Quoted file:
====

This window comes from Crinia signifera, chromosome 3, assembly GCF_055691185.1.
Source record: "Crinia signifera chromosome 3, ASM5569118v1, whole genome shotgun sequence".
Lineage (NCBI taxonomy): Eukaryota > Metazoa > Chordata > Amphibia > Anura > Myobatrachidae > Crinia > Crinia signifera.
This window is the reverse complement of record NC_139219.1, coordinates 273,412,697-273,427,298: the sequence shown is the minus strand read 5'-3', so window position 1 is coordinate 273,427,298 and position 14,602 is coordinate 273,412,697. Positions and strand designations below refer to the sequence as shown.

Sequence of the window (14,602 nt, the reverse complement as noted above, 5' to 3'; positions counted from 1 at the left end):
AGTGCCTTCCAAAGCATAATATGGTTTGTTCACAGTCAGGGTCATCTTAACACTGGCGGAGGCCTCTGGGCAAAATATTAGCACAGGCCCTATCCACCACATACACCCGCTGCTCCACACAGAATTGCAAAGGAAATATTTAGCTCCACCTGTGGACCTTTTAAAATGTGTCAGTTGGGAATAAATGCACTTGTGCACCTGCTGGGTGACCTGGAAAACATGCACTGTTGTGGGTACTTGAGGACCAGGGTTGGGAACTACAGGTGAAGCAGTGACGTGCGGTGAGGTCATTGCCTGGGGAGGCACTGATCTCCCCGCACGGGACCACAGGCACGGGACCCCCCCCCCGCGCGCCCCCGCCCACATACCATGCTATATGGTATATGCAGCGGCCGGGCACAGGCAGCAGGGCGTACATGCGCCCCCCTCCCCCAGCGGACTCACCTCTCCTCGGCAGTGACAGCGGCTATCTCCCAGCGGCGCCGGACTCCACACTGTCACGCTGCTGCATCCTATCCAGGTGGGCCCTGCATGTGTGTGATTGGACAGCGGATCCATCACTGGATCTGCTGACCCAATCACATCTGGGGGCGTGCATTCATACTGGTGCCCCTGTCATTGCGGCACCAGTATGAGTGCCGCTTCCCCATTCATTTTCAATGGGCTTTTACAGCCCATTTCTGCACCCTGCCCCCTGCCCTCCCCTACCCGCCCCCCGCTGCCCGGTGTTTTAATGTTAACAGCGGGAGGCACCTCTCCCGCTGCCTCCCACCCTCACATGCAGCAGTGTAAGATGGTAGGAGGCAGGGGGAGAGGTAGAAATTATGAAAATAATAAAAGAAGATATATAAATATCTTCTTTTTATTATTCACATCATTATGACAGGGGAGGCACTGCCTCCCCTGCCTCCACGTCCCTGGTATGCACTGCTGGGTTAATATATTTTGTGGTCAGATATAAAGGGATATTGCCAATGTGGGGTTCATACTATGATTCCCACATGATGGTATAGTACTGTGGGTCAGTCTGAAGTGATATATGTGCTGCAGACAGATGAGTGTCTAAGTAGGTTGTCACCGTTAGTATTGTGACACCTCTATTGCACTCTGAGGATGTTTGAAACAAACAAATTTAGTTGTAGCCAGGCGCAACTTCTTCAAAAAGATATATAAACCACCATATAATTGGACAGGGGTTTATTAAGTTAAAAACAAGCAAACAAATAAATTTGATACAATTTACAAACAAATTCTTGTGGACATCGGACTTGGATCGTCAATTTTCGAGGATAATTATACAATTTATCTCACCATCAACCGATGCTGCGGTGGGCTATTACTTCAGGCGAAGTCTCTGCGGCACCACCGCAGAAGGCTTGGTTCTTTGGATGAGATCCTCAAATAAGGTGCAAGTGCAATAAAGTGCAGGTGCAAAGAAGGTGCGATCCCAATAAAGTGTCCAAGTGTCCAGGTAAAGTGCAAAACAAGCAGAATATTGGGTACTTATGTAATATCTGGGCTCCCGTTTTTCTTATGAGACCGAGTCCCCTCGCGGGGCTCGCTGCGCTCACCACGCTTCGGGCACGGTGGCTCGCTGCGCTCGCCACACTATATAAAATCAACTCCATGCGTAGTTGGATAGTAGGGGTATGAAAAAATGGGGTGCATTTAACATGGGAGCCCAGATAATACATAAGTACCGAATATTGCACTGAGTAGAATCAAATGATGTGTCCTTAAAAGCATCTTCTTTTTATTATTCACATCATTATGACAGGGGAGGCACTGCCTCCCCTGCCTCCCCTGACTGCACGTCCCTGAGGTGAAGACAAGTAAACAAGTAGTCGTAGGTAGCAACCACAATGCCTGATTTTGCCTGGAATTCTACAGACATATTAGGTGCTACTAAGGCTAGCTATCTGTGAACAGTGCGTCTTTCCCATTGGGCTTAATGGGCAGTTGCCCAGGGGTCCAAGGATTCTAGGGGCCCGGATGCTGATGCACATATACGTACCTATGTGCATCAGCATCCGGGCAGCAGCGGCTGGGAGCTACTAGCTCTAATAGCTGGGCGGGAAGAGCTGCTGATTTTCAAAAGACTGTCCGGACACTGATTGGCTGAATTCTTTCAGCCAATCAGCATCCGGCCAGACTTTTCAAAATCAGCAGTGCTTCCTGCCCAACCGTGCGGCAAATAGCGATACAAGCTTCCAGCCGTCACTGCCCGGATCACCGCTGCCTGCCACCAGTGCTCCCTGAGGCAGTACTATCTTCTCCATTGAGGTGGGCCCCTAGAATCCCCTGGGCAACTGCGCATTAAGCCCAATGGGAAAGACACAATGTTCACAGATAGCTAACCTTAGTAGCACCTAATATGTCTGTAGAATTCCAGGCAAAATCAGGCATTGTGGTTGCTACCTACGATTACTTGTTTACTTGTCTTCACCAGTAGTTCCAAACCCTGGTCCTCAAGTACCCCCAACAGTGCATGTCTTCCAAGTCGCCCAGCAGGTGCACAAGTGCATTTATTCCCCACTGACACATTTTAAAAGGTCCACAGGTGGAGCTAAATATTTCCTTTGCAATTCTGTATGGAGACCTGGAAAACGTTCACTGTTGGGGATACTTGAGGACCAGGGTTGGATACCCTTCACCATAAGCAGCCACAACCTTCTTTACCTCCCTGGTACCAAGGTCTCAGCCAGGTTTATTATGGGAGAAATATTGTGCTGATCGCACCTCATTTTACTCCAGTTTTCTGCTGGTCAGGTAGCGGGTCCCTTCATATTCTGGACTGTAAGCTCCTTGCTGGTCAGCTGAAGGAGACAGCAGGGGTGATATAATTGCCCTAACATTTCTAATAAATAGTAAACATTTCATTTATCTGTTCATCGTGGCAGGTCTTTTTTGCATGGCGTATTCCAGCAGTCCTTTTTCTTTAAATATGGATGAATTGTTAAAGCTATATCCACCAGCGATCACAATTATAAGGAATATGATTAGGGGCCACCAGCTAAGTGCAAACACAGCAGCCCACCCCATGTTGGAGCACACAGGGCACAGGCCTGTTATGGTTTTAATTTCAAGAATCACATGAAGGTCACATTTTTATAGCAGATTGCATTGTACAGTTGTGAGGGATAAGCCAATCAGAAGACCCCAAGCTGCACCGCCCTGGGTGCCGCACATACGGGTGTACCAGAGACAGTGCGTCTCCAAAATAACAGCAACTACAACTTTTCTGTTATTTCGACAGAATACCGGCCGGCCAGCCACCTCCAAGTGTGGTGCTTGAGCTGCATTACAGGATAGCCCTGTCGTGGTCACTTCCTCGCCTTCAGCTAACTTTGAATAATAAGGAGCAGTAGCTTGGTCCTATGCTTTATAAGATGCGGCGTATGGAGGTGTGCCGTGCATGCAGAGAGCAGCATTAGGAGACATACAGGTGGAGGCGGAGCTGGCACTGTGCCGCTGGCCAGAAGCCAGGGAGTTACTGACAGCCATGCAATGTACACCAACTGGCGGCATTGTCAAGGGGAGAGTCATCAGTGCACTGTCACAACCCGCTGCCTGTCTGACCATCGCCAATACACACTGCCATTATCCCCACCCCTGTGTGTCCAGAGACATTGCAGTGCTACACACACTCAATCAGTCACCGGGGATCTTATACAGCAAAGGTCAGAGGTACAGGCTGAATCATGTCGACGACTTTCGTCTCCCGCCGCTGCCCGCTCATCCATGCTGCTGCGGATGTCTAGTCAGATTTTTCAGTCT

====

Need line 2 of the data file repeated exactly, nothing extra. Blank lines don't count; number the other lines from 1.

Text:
Source record: "Crinia signifera chromosome 3, ASM5569118v1, whole genome shotgun sequence".